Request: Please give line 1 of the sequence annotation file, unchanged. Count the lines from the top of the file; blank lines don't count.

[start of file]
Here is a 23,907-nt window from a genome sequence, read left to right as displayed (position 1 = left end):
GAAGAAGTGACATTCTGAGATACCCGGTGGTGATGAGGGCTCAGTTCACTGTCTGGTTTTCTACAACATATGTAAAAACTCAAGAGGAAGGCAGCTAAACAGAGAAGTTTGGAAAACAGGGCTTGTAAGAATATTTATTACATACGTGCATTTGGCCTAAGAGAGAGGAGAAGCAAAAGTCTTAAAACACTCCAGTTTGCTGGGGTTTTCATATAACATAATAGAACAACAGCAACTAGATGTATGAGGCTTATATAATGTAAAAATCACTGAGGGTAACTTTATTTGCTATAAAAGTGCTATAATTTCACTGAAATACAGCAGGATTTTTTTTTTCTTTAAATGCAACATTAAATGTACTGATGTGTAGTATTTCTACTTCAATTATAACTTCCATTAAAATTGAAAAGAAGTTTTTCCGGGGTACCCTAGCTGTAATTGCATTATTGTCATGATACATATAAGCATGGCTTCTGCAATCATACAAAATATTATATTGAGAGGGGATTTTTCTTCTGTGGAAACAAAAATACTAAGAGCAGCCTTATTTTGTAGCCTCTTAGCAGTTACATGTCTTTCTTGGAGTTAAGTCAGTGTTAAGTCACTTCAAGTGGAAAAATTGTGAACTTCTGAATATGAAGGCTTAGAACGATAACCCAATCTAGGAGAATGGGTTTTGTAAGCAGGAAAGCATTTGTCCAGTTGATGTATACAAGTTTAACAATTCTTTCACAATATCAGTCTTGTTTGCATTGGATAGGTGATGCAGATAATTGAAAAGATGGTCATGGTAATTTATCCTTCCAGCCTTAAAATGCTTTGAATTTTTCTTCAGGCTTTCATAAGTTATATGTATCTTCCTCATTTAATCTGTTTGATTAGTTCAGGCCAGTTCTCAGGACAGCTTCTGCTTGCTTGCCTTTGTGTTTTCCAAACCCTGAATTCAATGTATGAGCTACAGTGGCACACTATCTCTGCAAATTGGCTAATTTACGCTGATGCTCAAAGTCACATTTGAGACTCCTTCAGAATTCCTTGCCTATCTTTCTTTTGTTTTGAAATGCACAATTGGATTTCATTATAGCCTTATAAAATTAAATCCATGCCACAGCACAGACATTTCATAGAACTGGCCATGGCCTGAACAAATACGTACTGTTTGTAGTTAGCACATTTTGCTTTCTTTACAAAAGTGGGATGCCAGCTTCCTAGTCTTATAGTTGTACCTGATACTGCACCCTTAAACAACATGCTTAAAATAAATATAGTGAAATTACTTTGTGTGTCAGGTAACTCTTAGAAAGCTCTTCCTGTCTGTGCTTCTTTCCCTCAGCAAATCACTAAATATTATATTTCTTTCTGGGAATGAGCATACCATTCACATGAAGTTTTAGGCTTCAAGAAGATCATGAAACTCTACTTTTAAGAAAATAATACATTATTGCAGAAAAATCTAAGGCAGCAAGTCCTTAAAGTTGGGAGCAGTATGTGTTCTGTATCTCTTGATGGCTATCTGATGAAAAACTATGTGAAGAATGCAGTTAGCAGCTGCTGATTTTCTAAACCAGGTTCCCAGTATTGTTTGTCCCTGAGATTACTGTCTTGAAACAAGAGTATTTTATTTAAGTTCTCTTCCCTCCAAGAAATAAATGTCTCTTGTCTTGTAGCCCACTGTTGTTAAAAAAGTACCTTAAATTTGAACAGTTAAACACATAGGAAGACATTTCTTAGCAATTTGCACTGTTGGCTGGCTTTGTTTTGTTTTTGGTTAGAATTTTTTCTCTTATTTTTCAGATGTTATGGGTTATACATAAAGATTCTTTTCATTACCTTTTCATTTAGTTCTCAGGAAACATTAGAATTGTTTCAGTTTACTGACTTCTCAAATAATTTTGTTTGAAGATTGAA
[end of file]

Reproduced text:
Here is a 23,907-nt window from a genome sequence, read left to right as displayed (position 1 = left end):